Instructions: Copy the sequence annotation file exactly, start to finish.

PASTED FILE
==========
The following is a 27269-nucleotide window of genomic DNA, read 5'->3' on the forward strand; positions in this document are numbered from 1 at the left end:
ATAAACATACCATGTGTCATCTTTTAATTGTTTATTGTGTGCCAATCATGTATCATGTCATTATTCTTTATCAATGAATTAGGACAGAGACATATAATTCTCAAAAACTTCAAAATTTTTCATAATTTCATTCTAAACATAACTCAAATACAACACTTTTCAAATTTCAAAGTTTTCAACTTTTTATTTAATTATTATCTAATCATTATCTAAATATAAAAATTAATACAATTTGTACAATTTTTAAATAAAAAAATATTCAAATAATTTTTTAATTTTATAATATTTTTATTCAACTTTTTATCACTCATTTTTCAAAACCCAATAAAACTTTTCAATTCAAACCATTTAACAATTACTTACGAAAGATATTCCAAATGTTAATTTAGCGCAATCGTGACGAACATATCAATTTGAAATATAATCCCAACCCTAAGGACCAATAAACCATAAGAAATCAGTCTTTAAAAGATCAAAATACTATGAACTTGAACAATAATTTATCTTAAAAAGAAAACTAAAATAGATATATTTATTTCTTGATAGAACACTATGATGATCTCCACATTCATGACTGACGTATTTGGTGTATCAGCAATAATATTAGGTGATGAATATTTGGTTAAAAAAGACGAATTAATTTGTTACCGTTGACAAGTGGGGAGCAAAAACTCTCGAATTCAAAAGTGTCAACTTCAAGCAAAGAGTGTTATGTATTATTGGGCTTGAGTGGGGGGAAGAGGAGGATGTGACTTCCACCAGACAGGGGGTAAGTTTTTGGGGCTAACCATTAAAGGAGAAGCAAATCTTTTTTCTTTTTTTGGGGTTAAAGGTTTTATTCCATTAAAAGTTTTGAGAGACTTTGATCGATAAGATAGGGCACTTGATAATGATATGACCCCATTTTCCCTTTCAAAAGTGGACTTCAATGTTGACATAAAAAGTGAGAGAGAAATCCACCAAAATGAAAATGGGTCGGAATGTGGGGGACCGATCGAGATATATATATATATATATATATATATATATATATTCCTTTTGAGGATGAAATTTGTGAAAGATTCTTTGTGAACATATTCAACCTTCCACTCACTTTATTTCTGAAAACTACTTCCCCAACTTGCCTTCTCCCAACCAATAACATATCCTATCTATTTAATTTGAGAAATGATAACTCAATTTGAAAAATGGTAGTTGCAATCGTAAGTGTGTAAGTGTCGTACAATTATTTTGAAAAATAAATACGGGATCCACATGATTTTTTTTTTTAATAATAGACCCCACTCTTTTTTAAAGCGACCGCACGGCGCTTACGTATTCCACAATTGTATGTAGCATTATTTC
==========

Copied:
The following is a 27269-nucleotide window of genomic DNA, read 5'->3' on the forward strand; positions in this document are numbered from 1 at the left end:
ATAAACATACCATGTGTCATCTTTTAATTGTTTATTGTGTGCCAATCATGTATCATGTCATTATTCTTTATCAATGAATTAGGACAGAGACATATAATTCTCAAAAACTTCAAAATTTTTCATAATTTCATTCTAAACATAACTCAAATACAACACTTTTCAAATTTCAAAGTTTTCAACTTTTTATTTAATTATTATCTAATCATTATCTAAATATAAAAATTAATACAATTTGTACAATTTTTAAATAAAAAAATATTCAAATAATTTTTTAATTTTATAATATTTTTATTCAACTTTTTATCACTCATTTTTCAAAACCCAATAAAACTTTTCAATTCAAACCATTTAACAATTACTTACGAAAGATATTCCAAATGTTAATTTAGCGCAATCGTGACGAACATATCAATTTGAAATATAATCCCAACCCTAAGGACCAATAAACCATAAGAAATCAGTCTTTAAAAGATCAAAATACTATGAACTTGAACAATAATTTATCTTAAAAAGAAAACTAAAATAGATATATTTATTTCTTGATAGAACACTATGATGATCTCCACATTCATGACTGACGTATTTGGTGTATCAGCAATAATATTAGGTGATGAATATTTGGTTAAAAAAGACGAATTAATTTGTTACCGTTGACAAGTGGGGAGCAAAAACTCTCGAATTCAAAAGTGTCAACTTCAAGCAAAGAGTGTTATGTATTATTGGGCTTGAGTGGGGGGAAGAGGAGGATGTGACTTCCACCAGACAGGGGGTAAGTTTTTGGGGCTAACCATTAAAGGAGAAGCAAATCTTTTTTCTTTTTTTGGGGTTAAAGGTTTTATTCCATTAAAAGTTTTGAGAGACTTTGATCGATAAGATAGGGCACTTGATAATGATATGACCCCATTTTCCCTTTCAAAAGTGGACTTCAATGTTGACATAAAAAGTGAGAGAGAAATCCACCAAAATGAAAATGGGTCGGAATGTGGGGGACCGATCGAGATATATATATATATATATATATATATATATATATTCCTTTTGAGGATGAAATTTGTGAAAGATTCTTTGTGAACATATTCAACCTTCCACTCACTTTATTTCTGAAAACTACTTCCCCAACTTGCCTTCTCCCAACCAATAACATATCCTATCTATTTAATTTGAGAAATGATAACTCAATTTGAAAAATGGTAGTTGCAATCGTAAGTGTGTAAGTGTCGTACAATTATTTTGAAAAATAAATACGGGATCCACATGATTTTTTTTTTTAATAATAGACCCCACTCTTTTTTAAAGCGACCGCACGGCGCTTACGTATTCCACAATTGTATGTAGCATTATTTC